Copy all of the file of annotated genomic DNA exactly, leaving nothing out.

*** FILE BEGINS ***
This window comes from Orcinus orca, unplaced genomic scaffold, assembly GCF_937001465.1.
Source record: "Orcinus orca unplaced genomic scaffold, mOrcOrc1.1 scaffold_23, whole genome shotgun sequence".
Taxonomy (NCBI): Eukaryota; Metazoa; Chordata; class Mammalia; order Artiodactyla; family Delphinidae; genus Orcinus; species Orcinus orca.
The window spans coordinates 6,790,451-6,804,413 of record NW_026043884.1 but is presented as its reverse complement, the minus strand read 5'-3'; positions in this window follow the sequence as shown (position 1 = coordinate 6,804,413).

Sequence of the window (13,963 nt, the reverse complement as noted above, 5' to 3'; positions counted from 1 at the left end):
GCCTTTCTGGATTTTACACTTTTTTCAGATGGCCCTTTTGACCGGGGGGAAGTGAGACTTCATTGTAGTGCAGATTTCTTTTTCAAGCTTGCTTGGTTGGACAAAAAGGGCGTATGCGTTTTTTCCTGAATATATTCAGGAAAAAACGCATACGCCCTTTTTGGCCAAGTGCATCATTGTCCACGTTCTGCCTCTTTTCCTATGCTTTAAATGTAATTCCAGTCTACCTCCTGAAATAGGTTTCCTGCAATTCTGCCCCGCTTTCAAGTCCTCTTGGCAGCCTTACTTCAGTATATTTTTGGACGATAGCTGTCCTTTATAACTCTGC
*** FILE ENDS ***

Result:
This window comes from Orcinus orca, unplaced genomic scaffold, assembly GCF_937001465.1.
Source record: "Orcinus orca unplaced genomic scaffold, mOrcOrc1.1 scaffold_23, whole genome shotgun sequence".
Taxonomy (NCBI): Eukaryota; Metazoa; Chordata; class Mammalia; order Artiodactyla; family Delphinidae; genus Orcinus; species Orcinus orca.
The window spans coordinates 6,790,451-6,804,413 of record NW_026043884.1 but is presented as its reverse complement, the minus strand read 5'-3'; positions in this window follow the sequence as shown (position 1 = coordinate 6,804,413).

Sequence of the window (13,963 nt, the reverse complement as noted above, 5' to 3'; positions counted from 1 at the left end):
GCCTTTCTGGATTTTACACTTTTTTCAGATGGCCCTTTTGACCGGGGGGAAGTGAGACTTCATTGTAGTGCAGATTTCTTTTTCAAGCTTGCTTGGTTGGACAAAAAGGGCGTATGCGTTTTTTCCTGAATATATTCAGGAAAAAACGCATACGCCCTTTTTGGCCAAGTGCATCATTGTCCACGTTCTGCCTCTTTTCCTATGCTTTAAATGTAATTCCAGTCTACCTCCTGAAATAGGTTTCCTGCAATTCTGCCCCGCTTTCAAGTCCTCTTGGCAGCCTTACTTCAGTATATTTTTGGACGATAGCTGTCCTTTATAACTCTGC